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  • Response time
    If this were an ambulance run, the patient might have decided to walk to the hospital.
  • Congress targets benefits program for Nazis
    Last month, the Associated Press reported an astonishing story. Almost 70 years after the fall of the Third Reich, at least four suspected Nazi war criminals are drawing Social Security checks.
  • 'Giant step forward'
    At the Allen County Juvenile Center, there now is a roomful of computers, each loaded with the right software, each with a desk and chair.

Weekly scorecard



Jackie Kawamoto: Greenwood High School senior passes up chance to defend her state tennis singles title so that her identical twin, Jade, would have the chance to play for the title. The sisters are headed to the University of Dayton next year.

Ryan Cox: Marketing professional uses social media to raise money to pay off elementary students’ delinquent lunch accounts. So far, he’s raised nearly $5,000 and wiped off balances at three central Indiana schools.


Tea party: Political movement sees success in Indiana primary but loses in high-profile races elsewhere, including serious bid to unseat Kentucky’s Mitch McConnell.

Credit Suisse: Swiss bank pleads guilty to charges it conspired with U.S. clients to evade taxes. Company will pay $2.6 billion in penalties and hire an independent monitor for up to two years. But no senior executives were charged, and the CEO has said, “We have found no instances where clients cannot do business with us.”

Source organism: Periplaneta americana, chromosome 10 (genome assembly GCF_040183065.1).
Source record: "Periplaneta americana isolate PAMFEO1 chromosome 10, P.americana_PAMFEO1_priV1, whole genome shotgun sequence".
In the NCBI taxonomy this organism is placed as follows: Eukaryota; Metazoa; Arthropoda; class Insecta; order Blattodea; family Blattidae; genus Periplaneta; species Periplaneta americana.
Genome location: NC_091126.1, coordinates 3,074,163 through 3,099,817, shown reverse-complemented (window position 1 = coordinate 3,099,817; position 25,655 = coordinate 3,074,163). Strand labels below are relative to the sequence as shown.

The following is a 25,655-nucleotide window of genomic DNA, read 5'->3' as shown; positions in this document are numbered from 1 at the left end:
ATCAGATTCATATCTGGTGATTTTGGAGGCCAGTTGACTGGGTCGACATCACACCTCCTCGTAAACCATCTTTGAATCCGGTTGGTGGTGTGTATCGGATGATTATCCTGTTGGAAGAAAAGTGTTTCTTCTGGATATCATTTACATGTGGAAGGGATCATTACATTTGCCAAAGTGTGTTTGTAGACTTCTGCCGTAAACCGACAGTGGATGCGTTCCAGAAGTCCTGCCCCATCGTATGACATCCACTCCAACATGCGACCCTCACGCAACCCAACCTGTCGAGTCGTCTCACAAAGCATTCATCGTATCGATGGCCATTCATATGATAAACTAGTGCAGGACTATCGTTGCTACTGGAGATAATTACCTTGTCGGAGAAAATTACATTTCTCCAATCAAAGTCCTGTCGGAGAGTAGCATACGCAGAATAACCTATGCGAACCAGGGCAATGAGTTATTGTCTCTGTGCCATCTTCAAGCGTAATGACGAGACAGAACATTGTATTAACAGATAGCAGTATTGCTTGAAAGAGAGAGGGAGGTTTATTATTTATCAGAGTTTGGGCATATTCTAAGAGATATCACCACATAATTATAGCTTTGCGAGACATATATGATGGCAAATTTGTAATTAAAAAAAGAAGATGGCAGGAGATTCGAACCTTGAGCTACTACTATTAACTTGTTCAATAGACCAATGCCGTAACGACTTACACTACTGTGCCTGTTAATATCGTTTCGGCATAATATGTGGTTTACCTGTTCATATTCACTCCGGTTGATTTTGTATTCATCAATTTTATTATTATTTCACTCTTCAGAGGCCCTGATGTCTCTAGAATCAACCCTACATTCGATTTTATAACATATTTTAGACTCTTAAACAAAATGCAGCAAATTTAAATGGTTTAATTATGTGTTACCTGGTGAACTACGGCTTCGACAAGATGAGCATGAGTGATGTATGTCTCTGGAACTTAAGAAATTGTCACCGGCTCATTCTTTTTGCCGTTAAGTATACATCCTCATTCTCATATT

Robert Copeland: Wolfeboro, New Hampshire, police commissioner, 82, resigns after he admitted using a racial epithet to describe President Barack Obama. Mitt Romney, who owns a home in the lake community, was among the residents who called for Copeland’s resignation.

Taxpayers: Inspector general report finds defense contractor Northrop Grumman improperly charged the government more than $100 million, including overtime for one employee who billed $176,900 for 1,208 hours in a 12-day period.

Happy: New McDonald’s Happy Meal mascot, with bulging eyes and prominent teeth, is unveiled to scathing reviews on social media.


Rubik’s Cube: Popular 3-D puzzle game celebrates its 40th anniversary and is commemorated with an interactive version on Google’s search page. The toy, originally named the Magic Cube, was invented by Hungarian architecture professor Erno Rubik.

San Francisco’s Lombard Street: Transit leaders will temporarily close a stretch of this a popular tourist spot known as the “Crookedest Street in The World.” The well-traveled curvy thoroughfare will be closed for four consecutive weekends starting in late June and including the Fourth of July weekend. The idea came at the request of residents wanting to curb the street’s gridlock.

Clyde Snow: “Bones don’t forget,” this forensic anthropologist once said. “They’re there and they have a story to tell.” Snow worked on the assassination of President John F. Kennedy, mass graves in Argentina, Nazi fugitive Josef Mengele, victims of the Oklahoma City bombing and victims of serial killer John Wayne Gacy. He often helped build criminal cases against government leaders who carried out killings. He died last week at 86.

Gay marriage: Balance about to tip as Pennsylvania decides it will let a judge’s ruling end its ban on same-sex marriage, becoming the 25th state where it is declared legal by voters, lawmakers or courts.

Gordon Willis: Videographer who used color and light to evoke time periods and moods in such classics as the three “Godfather” movies, “Annie Hall,” “Klute” and “All the President’s Men” dies at 82.